What to Do?

Bill Abbate

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Do you ever worry about what you can't do? Such thoughts invariably arise in us at times. For some of us, they come too often, surfacing as a form of self-doubt. Why do we have such doubts about ourselves, and what can we do about them? Let's take a look!

Self-doubt

Let's get to the root of this type of doubt. It lies in what you believe. You either believe you can or believe you can't. You will likely do fine if you are in the "can" camp. If you're in the "can't" camp, take a closer look by questioning the assumption that you can't do something. Or better yet, change your focus from what you can't do to what you can do.

"We're all spending way too much of our time and energy trying to fight the stuff we can't change." Gayle King (1954-present)

Focusing on limitations of what you can't have or do, derails and limits your ability to create something new, better, or greater. Such doubts manifest as self-limiting beliefs. Yes, you read that correctly. They are limits you put on yourself! You have chosen to accept them. Since you chose them, you can change your mind and make a different choice.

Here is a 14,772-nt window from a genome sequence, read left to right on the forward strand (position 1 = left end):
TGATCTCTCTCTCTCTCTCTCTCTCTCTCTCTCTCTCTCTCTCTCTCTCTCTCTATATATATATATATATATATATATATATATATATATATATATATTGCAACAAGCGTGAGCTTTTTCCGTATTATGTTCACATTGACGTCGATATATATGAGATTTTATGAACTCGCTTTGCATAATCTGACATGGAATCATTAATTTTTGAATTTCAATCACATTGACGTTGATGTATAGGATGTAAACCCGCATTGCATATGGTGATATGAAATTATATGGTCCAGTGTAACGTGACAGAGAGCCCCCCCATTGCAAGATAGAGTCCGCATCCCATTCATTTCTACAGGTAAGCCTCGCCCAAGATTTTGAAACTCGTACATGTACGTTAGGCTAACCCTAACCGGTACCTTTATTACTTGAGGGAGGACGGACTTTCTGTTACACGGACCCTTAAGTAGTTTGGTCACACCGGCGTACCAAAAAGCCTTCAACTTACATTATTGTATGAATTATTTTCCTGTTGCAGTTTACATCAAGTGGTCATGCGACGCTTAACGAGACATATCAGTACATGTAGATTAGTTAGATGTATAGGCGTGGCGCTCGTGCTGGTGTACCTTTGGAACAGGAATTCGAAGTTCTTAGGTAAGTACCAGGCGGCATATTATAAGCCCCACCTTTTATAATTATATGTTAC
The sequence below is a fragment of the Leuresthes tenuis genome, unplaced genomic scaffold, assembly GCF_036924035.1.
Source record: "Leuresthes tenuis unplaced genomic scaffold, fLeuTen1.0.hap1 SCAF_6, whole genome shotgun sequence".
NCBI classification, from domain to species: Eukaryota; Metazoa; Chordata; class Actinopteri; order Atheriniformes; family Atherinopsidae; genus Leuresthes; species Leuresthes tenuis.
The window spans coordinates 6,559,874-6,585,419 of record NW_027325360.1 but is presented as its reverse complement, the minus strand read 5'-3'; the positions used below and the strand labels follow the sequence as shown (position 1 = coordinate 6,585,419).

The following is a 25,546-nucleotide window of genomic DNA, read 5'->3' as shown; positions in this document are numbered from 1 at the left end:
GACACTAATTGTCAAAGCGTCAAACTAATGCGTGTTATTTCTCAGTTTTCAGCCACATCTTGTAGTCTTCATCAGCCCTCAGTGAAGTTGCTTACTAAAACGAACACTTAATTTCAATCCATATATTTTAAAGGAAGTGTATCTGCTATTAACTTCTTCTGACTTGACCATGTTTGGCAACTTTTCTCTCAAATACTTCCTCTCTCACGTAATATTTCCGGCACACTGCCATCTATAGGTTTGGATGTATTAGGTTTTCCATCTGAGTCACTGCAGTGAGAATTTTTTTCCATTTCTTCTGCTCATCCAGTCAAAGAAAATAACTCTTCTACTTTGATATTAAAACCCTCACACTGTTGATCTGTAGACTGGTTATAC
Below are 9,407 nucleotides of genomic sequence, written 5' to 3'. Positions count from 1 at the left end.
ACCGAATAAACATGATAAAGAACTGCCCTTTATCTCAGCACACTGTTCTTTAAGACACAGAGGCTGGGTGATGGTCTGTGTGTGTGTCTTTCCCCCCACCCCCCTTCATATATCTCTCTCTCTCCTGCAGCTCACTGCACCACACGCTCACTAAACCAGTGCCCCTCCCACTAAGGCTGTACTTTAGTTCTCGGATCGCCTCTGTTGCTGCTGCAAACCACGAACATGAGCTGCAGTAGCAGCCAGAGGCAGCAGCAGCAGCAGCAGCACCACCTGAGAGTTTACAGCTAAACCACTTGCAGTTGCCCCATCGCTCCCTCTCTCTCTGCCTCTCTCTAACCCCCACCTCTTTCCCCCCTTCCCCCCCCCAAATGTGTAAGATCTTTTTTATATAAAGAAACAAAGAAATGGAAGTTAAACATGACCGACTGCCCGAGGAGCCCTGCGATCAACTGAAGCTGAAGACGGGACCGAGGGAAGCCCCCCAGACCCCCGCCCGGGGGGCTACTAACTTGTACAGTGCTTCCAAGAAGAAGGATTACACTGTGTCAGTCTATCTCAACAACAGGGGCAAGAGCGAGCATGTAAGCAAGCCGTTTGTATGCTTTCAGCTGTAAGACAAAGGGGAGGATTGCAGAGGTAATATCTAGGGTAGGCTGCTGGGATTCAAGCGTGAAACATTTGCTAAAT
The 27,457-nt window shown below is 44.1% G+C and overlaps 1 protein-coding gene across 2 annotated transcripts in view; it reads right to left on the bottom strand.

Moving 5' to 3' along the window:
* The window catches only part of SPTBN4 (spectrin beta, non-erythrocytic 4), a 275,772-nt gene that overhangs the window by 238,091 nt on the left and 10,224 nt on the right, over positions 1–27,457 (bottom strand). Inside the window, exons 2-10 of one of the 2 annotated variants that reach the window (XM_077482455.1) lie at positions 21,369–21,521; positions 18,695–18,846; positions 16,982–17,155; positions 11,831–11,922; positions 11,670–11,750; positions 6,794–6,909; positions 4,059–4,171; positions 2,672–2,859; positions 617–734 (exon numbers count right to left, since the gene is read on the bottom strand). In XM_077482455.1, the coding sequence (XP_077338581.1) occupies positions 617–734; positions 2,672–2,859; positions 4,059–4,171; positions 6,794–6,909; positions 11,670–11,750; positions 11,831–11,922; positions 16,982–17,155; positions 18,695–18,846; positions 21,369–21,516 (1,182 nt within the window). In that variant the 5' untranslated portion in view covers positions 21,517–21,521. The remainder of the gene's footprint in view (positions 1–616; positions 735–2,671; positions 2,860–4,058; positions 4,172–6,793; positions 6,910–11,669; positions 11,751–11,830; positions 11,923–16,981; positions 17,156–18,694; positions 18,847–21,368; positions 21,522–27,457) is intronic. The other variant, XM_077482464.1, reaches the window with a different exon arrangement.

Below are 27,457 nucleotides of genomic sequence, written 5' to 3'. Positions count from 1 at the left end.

Did you know this self-doubt is one of the easiest to overcome through self-coaching. All that is needed is a better understanding of this type of doubt, a change in mindset from can't do to can do, and a little persistence.

What CAN you do?

Turn the focus away from what you can't do to what you can do. Whenever the thought "I can't do that!" comes up, stop and ask, "So, what can I do?" There is always something you can do!

I often stop and mentally shift myself or my coaching client 180 degrees and ask, "What can I/you/we do?" When asked such a question, you naturally seek an answer. The results are often surprising.

A few years ago, a gentleman called and explained his company had experienced zero growth for several years. He had never had a coach before and hired me for twelve sessions. We met twice a month during that period. After a few sessions, he understood his effort to grow the company would be fruitless so long as he and his people were stalled by what they couldn't do.

He started focusing on changing their many can't dos to can dos. The company and its management had been steeped in many years of thinking and hearing what they could not do. But when the leader started asking what they could do, it created a significant shift throughout the company.